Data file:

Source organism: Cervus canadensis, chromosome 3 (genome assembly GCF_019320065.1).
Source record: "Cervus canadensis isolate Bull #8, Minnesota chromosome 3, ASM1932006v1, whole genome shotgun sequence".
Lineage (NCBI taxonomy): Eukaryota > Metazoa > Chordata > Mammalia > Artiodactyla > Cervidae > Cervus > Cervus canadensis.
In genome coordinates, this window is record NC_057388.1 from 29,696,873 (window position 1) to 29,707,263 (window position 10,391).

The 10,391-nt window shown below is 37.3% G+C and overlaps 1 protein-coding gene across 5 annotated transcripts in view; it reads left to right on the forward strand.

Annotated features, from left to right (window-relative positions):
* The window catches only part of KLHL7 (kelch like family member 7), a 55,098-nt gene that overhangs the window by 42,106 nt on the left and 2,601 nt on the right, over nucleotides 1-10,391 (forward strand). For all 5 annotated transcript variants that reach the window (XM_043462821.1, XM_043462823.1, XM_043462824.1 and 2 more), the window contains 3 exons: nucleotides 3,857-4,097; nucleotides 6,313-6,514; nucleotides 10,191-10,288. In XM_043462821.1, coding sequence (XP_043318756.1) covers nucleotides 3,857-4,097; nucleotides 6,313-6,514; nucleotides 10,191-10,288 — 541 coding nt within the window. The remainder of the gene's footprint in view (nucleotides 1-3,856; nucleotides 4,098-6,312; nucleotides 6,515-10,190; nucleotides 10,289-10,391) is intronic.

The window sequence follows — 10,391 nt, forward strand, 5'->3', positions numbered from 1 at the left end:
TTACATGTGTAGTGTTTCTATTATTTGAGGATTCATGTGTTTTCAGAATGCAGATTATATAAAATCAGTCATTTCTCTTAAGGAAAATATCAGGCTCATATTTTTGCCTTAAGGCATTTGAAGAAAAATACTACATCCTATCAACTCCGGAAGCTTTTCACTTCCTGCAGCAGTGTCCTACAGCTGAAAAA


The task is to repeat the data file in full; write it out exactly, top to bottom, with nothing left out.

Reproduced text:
Source organism: Cervus canadensis, chromosome 3 (genome assembly GCF_019320065.1).
Source record: "Cervus canadensis isolate Bull #8, Minnesota chromosome 3, ASM1932006v1, whole genome shotgun sequence".
Lineage (NCBI taxonomy): Eukaryota > Metazoa > Chordata > Mammalia > Artiodactyla > Cervidae > Cervus > Cervus canadensis.
In genome coordinates, this window is record NC_057388.1 from 29,696,873 (window position 1) to 29,707,263 (window position 10,391).

The 10,391-nt window shown below is 37.3% G+C and overlaps 1 protein-coding gene across 5 annotated transcripts in view; it reads left to right on the forward strand.

Annotated features, from left to right (window-relative positions):
* The window catches only part of KLHL7 (kelch like family member 7), a 55,098-nt gene that overhangs the window by 42,106 nt on the left and 2,601 nt on the right, over nucleotides 1-10,391 (forward strand). For all 5 annotated transcript variants that reach the window (XM_043462821.1, XM_043462823.1, XM_043462824.1 and 2 more), the window contains 3 exons: nucleotides 3,857-4,097; nucleotides 6,313-6,514; nucleotides 10,191-10,288. In XM_043462821.1, coding sequence (XP_043318756.1) covers nucleotides 3,857-4,097; nucleotides 6,313-6,514; nucleotides 10,191-10,288 — 541 coding nt within the window. The remainder of the gene's footprint in view (nucleotides 1-3,856; nucleotides 4,098-6,312; nucleotides 6,515-10,190; nucleotides 10,289-10,391) is intronic.

The window sequence follows — 10,391 nt, forward strand, 5'->3', positions numbered from 1 at the left end:
TTACATGTGTAGTGTTTCTATTATTTGAGGATTCATGTGTTTTCAGAATGCAGATTATATAAAATCAGTCATTTCTCTTAAGGAAAATATCAGGCTCATATTTTTGCCTTAAGGCATTTGAAGAAAAATACTACATCCTATCAACTCCGGAAGCTTTTCACTTCCTGCAGCAGTGTCCTACAGCTGAAAAA